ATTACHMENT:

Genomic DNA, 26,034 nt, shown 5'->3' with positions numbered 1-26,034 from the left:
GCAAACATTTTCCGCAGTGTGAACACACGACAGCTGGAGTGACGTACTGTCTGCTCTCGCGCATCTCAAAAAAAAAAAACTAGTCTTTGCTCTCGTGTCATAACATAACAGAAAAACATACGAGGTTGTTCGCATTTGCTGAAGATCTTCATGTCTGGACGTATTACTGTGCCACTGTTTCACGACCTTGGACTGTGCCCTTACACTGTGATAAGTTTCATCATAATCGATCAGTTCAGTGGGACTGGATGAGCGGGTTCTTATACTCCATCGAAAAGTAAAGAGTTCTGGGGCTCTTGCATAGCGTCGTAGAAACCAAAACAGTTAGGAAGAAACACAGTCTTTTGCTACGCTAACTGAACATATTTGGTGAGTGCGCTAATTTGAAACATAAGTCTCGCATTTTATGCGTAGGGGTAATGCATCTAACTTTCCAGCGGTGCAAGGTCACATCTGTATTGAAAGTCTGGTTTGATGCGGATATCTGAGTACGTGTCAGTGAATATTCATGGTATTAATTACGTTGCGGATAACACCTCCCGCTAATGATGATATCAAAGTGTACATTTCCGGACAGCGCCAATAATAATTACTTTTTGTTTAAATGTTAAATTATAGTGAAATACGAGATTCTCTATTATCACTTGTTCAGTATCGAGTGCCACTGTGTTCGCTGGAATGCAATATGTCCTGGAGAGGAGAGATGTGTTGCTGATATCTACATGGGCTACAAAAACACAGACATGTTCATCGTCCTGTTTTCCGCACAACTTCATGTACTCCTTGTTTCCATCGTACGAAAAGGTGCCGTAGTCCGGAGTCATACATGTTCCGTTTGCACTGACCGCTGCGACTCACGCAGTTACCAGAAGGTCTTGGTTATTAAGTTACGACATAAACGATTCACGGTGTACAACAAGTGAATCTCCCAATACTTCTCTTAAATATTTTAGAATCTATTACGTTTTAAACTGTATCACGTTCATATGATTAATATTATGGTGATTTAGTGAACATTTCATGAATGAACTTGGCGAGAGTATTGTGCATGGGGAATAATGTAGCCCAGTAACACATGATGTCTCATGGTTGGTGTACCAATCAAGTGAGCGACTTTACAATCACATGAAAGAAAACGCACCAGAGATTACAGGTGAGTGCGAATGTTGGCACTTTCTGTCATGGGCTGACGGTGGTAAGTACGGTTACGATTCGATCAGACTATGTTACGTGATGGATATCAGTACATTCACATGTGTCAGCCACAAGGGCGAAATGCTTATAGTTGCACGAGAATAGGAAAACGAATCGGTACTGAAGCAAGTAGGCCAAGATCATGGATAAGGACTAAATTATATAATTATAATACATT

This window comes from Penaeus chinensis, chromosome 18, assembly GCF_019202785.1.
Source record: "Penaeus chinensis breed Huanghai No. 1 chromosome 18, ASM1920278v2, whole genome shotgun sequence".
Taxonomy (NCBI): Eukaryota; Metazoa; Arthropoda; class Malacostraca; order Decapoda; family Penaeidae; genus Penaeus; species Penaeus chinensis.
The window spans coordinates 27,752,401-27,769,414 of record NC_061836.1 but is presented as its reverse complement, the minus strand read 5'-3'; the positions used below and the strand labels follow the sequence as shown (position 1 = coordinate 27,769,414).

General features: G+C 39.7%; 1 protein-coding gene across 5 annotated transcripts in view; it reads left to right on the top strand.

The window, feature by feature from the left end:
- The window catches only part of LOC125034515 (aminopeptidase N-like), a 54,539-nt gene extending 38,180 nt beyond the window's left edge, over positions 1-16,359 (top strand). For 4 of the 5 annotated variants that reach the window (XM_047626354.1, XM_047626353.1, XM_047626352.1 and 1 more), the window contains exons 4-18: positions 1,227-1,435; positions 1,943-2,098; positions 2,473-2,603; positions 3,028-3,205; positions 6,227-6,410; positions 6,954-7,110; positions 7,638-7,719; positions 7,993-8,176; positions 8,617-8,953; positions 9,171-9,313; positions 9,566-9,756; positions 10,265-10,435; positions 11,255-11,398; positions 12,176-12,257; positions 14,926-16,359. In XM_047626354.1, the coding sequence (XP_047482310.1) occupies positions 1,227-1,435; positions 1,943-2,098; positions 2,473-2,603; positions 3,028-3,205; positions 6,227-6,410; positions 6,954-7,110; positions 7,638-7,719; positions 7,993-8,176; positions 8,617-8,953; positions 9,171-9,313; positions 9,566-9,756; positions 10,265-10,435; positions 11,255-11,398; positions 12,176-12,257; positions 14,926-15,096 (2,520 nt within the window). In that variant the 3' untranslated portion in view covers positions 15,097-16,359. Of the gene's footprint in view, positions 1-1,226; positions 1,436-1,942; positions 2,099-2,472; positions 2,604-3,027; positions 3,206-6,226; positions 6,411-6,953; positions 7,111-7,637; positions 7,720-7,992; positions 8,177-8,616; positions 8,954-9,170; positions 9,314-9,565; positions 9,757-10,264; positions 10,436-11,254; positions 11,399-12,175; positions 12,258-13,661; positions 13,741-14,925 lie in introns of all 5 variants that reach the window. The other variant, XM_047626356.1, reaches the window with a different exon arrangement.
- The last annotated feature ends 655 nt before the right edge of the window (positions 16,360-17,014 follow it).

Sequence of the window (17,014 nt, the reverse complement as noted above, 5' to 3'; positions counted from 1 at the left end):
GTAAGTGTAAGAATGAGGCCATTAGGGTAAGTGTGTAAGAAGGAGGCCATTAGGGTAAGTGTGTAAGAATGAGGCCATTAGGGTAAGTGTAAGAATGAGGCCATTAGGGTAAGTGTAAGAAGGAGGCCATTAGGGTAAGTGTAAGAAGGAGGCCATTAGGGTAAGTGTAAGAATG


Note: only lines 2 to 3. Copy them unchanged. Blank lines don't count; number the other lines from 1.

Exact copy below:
GCAAACATTTTCCGCAGTGTGAACACACGACAGCTGGAGTGACGTACTGTCTGCTCTCGCGCATCTCAAAAAAAAAAAACTAGTCTTTGCTCTCGTGTCATAACATAACAGAAAAACATACGAGGTTGTTCGCATTTGCTGAAGATCTTCATGTCTGGACGTATTACTGTGCCACTGTTTCACGACCTTGGACTGTGCCCTTACACTGTGATAAGTTTCATCATAATCGATCAGTTCAGTGGGACTGGATGAGCGGGTTCTTATACTCCATCGAAAAGTAAAGAGTTCTGGGGCTCTTGCATAGCGTCGTAGAAACCAAAACAGTTAGGAAGAAACACAGTCTTTTGCTACGCTAACTGAACATATTTGGTGAGTGCGCTAATTTGAAACATAAGTCTCGCATTTTATGCGTAGGGGTAATGCATCTAACTTTCCAGCGGTGCAAGGTCACATCTGTATTGAAAGTCTGGTTTGATGCGGATATCTGAGTACGTGTCAGTGAATATTCATGGTATTAATTACGTTGCGGATAACACCTCCCGCTAATGATGATATCAAAGTGTACATTTCCGGACAGCGCCAATAATAATTACTTTTTGTTTAAATGTTAAATTATAGTGAAATACGAGATTCTCTATTATCACTTGTTCAGTATCGAGTGCCACTGTGTTCGCTGGAATGCAATATGTCCTGGAGAGGAGAGATGTGTTGCTGATATCTACATGGGCTACAAAAACACAGACATGTTCATCGTCCTGTTTTCCGCACAACTTCATGTACTCCTTGTTTCCATCGTACGAAAAGGTGCCGTAGTCCGGAGTCATACATGTTCCGTTTGCACTGACCGCTGCGACTCACGCAGTTACCAGAAGGTCTTGGTTATTAAGTTACGACATAAACGATTCACGGTGTACAACAAGTGAATCTCCCAATACTTCTCTTAAATATTTTAGAATCTATTACGTTTTAAACTGTATCACGTTCATATGATTAATATTATGGTGATTTAGTGAACATTTCATGAATGAACTTGGCGAGAGTATTGTGCATGGGGAATAATGTAGCCCAGTAACACATGATGTCTCATGGTTGGTGTACCAATCAAGTGAGCGACTTTACAATCACATGAAAGAAAACGCACCAGAGATTACAGGTGAGTGCGAATGTTGGCACTTTCTGTCATGGGCTGACGGTGGTAAGTACGGTTACGATTCGATCAGACTATGTTACGTGATGGATATCAGTACATTCACATGTGTCAGCCACAAGGGCGAAATGCTTATAGTTGCACGAGAATAGGAAAACGAATCGGTACTGAAGCAAGTAGGCCAAGATCATGGATAAGGACTAAATTATATAATTATAATACATT

This window comes from Penaeus chinensis, chromosome 18, assembly GCF_019202785.1.